To avoid further restrictions from lawmakers and regulators that AGA members may not wish to deal with, it might be necessary for them to add more language or tighten the existing language in their code. A code that exceeds existing regulations protecting consumers could be even more vital as US jurisdictions weigh legalizing online casino play.

At the same time, fighting the narrative that they are the villain when it comes to societal ills associated with gambling is important as well. While the counter-narrative should be equally simple, crafting and dispersing that message requires careful consideration.

Effective messaging starts with the recipients, not the message

To rally opposition against or support for any political objective, Mercuri says that “the first step is audience analysis.” Usually, there are three target audiences, according to Mercuri:

  • Outright supporters
  • Potential supporters
  • Opponents

“The plan should aim to reinforce supporters, address the needs and concerns of potential supporters, and respectfully but effectively counter the opposition” according Mercuri. After identifying the various groups, Mercuri thinks licensed gambling regulators can “use this opportunity to address the crisis presented by offshore operators, casting them as the villain.”

There are some potential explanations as far as why that hasn’t been a heavy emphasis to this point.

Taking it to the street

To be thorough, the AGA has been pushing law enforcement to crack down on illegal gambling in the US. However, Mercuri believes that for individual gambling companies, “the time is right to draw a clear line between the offshore operators and the licensed and regulated market here at home.”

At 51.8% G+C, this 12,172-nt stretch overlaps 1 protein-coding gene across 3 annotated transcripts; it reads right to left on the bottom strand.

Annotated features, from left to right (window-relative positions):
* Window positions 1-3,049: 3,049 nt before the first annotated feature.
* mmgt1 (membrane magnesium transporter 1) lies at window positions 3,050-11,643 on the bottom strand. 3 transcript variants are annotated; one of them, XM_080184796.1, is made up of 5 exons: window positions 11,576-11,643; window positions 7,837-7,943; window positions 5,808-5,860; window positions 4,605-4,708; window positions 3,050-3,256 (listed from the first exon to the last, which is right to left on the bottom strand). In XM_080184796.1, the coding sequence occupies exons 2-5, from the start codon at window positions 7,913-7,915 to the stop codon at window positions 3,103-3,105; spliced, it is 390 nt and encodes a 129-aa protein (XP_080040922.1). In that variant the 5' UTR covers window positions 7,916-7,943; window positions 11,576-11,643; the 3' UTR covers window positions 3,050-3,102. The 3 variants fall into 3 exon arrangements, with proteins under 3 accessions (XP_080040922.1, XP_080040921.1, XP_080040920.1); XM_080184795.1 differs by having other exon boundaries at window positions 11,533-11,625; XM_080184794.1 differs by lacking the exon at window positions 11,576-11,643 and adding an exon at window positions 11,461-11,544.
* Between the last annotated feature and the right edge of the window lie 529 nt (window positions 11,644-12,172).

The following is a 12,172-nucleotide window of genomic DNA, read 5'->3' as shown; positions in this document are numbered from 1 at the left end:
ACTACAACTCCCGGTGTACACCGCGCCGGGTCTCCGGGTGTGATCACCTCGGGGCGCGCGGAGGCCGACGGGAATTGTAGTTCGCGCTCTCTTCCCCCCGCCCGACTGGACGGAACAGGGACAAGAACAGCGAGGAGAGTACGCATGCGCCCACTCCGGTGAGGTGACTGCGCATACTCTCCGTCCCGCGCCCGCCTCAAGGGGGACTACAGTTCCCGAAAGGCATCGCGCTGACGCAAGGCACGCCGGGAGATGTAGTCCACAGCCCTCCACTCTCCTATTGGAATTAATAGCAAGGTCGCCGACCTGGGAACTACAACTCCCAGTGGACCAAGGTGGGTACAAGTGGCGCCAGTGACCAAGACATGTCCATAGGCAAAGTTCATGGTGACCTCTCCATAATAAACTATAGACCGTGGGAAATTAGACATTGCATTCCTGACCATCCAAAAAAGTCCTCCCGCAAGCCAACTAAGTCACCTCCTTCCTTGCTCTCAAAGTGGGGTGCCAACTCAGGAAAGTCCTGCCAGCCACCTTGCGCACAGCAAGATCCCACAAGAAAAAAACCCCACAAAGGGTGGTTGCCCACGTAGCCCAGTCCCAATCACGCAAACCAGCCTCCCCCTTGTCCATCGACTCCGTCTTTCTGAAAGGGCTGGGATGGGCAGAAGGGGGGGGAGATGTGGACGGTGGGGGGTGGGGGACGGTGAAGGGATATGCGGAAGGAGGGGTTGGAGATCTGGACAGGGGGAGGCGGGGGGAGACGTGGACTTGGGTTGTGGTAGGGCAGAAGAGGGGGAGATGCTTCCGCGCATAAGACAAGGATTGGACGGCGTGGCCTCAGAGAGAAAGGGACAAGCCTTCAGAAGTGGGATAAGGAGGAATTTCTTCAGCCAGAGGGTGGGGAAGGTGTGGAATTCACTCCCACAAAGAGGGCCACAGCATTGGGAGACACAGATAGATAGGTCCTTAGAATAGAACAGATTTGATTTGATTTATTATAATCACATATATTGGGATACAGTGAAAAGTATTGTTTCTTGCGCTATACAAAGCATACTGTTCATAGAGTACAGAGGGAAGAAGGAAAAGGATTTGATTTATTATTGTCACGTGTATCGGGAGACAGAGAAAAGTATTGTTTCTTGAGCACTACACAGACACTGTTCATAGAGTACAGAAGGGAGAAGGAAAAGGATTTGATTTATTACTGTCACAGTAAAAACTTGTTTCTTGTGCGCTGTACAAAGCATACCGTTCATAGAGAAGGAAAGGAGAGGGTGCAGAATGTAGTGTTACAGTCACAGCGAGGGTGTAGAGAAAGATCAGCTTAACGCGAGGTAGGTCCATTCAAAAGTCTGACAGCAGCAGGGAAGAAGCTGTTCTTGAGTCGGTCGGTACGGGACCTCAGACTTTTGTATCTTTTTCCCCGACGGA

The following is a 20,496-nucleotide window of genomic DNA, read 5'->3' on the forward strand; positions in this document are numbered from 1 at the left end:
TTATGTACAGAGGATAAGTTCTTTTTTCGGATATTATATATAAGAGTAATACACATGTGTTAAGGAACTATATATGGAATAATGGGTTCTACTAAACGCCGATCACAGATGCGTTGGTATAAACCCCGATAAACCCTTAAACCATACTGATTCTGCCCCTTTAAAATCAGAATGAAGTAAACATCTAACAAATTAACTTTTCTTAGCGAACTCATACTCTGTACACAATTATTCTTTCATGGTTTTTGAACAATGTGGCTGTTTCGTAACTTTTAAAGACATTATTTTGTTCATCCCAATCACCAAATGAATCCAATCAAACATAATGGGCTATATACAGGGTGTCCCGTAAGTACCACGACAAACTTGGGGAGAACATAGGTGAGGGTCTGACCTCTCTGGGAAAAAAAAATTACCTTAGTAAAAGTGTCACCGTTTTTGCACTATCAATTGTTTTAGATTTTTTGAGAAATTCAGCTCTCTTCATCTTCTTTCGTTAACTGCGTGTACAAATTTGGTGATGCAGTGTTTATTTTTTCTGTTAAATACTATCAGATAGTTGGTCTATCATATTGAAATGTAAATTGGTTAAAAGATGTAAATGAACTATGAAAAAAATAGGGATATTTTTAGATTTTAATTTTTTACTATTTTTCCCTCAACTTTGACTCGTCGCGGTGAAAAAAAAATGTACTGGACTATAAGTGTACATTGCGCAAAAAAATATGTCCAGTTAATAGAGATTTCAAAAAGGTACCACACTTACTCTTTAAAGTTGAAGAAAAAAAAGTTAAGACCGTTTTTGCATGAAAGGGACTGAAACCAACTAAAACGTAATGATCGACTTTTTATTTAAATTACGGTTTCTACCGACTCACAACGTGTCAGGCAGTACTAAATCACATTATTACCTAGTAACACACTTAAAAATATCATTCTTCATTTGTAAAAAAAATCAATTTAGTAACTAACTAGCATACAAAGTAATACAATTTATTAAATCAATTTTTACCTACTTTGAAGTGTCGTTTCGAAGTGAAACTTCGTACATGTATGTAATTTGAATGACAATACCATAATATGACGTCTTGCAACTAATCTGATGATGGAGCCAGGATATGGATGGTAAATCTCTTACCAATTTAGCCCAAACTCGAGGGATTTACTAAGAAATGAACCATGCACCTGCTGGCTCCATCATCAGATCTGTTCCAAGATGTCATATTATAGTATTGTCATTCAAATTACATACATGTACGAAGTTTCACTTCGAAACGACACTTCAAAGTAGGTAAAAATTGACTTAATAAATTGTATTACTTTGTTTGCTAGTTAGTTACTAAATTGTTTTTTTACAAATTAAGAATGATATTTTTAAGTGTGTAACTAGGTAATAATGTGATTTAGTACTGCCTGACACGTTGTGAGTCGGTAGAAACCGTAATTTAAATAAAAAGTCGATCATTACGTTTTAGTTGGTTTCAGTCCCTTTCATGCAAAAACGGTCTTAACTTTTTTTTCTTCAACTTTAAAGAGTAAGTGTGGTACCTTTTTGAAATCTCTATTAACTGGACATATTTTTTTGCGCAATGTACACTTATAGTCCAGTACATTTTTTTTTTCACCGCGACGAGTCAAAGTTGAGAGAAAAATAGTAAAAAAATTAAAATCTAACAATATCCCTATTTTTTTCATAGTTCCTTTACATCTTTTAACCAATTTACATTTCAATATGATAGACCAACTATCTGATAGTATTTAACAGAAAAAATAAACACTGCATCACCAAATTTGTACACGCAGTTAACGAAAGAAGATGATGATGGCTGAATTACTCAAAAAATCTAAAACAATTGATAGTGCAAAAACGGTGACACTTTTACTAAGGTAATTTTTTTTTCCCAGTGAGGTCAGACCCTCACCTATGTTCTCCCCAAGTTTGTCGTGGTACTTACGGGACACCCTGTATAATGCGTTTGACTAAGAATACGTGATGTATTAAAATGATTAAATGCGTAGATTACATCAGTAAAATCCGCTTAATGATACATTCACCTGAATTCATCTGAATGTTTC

Most communications from such companies to players tend to be promotional. Some communiques focus on other aspects of responsible gambling, like ensuring players know about customizable spending and time limits within the apps.

Mercuri believes the reason why there isn’t more messaging on the costs of illegal gambling is because “the US iGaming industry hasn’t properly organized around this matter. Everyone acknowledges the problem, but no one seems to have mounted a serious effort to solve it … yet. The US-based industry is emerging from its nascent stage of development, and the time is right for operators to focus their sights on dealing with the offshores.”

In short, licensed gambling operators can’t complain about being cast as villains when they have chosen not to take control of the narrative themselves. The simplest, albeit difficult, way to wrestle back that control is to present society with the real villains.

Photo by Shutterstock/Rasdi Abdul Rahman
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Derek Helling

Derek Helling is the assistant managing editor of PlayUSA. Helling focuses on breaking news, including finance, regulation, and technology in the gaming industry. Helling completed his journalism degree at the University of Iowa and resides in Chicago